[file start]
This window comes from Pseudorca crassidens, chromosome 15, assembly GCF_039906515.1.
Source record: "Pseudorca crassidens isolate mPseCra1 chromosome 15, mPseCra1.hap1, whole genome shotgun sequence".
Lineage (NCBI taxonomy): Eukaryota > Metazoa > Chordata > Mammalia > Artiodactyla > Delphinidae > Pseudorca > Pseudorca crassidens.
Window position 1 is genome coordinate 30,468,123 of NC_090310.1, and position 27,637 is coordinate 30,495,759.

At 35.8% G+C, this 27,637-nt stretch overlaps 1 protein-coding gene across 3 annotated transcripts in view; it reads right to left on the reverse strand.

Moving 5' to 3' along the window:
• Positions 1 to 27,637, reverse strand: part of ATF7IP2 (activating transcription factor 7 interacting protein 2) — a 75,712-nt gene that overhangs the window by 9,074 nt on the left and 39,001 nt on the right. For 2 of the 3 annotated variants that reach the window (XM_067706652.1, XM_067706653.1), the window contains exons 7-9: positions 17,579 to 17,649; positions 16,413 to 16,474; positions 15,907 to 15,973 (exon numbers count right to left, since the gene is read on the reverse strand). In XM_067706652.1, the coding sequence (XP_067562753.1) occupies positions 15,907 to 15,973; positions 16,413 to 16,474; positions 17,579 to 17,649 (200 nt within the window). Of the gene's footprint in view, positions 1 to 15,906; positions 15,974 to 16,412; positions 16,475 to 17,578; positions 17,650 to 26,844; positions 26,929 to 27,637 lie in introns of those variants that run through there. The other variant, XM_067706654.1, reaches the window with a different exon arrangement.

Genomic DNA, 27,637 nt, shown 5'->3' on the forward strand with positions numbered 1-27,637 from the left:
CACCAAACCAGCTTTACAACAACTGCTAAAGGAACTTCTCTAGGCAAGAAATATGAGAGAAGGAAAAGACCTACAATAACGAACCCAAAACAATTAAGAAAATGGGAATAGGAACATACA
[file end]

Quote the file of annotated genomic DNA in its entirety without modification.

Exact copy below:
This window comes from Pseudorca crassidens, chromosome 15, assembly GCF_039906515.1.
Source record: "Pseudorca crassidens isolate mPseCra1 chromosome 15, mPseCra1.hap1, whole genome shotgun sequence".
Lineage (NCBI taxonomy): Eukaryota > Metazoa > Chordata > Mammalia > Artiodactyla > Delphinidae > Pseudorca > Pseudorca crassidens.
Window position 1 is genome coordinate 30,468,123 of NC_090310.1, and position 27,637 is coordinate 30,495,759.

At 35.8% G+C, this 27,637-nt stretch overlaps 1 protein-coding gene across 3 annotated transcripts in view; it reads right to left on the reverse strand.

Moving 5' to 3' along the window:
• Positions 1 to 27,637, reverse strand: part of ATF7IP2 (activating transcription factor 7 interacting protein 2) — a 75,712-nt gene that overhangs the window by 9,074 nt on the left and 39,001 nt on the right. For 2 of the 3 annotated variants that reach the window (XM_067706652.1, XM_067706653.1), the window contains exons 7-9: positions 17,579 to 17,649; positions 16,413 to 16,474; positions 15,907 to 15,973 (exon numbers count right to left, since the gene is read on the reverse strand). In XM_067706652.1, the coding sequence (XP_067562753.1) occupies positions 15,907 to 15,973; positions 16,413 to 16,474; positions 17,579 to 17,649 (200 nt within the window). Of the gene's footprint in view, positions 1 to 15,906; positions 15,974 to 16,412; positions 16,475 to 17,578; positions 17,650 to 26,844; positions 26,929 to 27,637 lie in introns of those variants that run through there. The other variant, XM_067706654.1, reaches the window with a different exon arrangement.

Genomic DNA, 27,637 nt, shown 5'->3' on the forward strand with positions numbered 1-27,637 from the left:
CACCAAACCAGCTTTACAACAACTGCTAAAGGAACTTCTCTAGGCAAGAAATATGAGAGAAGGAAAAGACCTACAATAACGAACCCAAAACAATTAAGAAAATGGGAATAGGAACATACA